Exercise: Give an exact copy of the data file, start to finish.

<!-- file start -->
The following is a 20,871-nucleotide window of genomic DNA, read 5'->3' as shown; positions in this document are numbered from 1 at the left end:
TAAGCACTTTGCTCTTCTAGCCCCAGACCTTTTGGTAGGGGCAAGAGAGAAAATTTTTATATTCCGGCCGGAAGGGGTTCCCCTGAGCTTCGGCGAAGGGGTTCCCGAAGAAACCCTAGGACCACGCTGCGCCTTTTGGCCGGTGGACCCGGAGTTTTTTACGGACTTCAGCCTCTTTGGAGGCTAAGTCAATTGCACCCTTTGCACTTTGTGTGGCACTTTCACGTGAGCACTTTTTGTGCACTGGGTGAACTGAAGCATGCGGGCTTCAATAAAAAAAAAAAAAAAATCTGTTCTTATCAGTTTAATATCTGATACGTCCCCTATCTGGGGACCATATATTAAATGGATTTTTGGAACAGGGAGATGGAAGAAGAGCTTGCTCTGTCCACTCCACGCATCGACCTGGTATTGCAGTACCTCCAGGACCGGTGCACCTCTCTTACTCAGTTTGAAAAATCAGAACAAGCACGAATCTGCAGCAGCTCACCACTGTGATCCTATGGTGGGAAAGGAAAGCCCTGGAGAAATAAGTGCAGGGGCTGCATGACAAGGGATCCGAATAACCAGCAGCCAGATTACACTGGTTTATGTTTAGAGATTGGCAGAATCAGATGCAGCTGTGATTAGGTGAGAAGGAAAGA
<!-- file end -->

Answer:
The following is a 20,871-nucleotide window of genomic DNA, read 5'->3' as shown; positions in this document are numbered from 1 at the left end:
TAAGCACTTTGCTCTTCTAGCCCCAGACCTTTTGGTAGGGGCAAGAGAGAAAATTTTTATATTCCGGCCGGAAGGGGTTCCCCTGAGCTTCGGCGAAGGGGTTCCCGAAGAAACCCTAGGACCACGCTGCGCCTTTTGGCCGGTGGACCCGGAGTTTTTTACGGACTTCAGCCTCTTTGGAGGCTAAGTCAATTGCACCCTTTGCACTTTGTGTGGCACTTTCACGTGAGCACTTTTTGTGCACTGGGTGAACTGAAGCATGCGGGCTTCAATAAAAAAAAAAAAAAAATCTGTTCTTATCAGTTTAATATCTGATACGTCCCCTATCTGGGGACCATATATTAAATGGATTTTTGGAACAGGGAGATGGAAGAAGAGCTTGCTCTGTCCACTCCACGCATCGACCTGGTATTGCAGTACCTCCAGGACCGGTGCACCTCTCTTACTCAGTTTGAAAAATCAGAACAAGCACGAATCTGCAGCAGCTCACCACTGTGATCCTATGGTGGGAAAGGAAAGCCCTGGAGAAATAAGTGCAGGGGCTGCATGACAAGGGATCCGAATAACCAGCAGCCAGATTACACTGGTTTATGTTTAGAGATTGGCAGAATCAGATGCAGCTGTGATTAGGTGAGAAGGAAAGA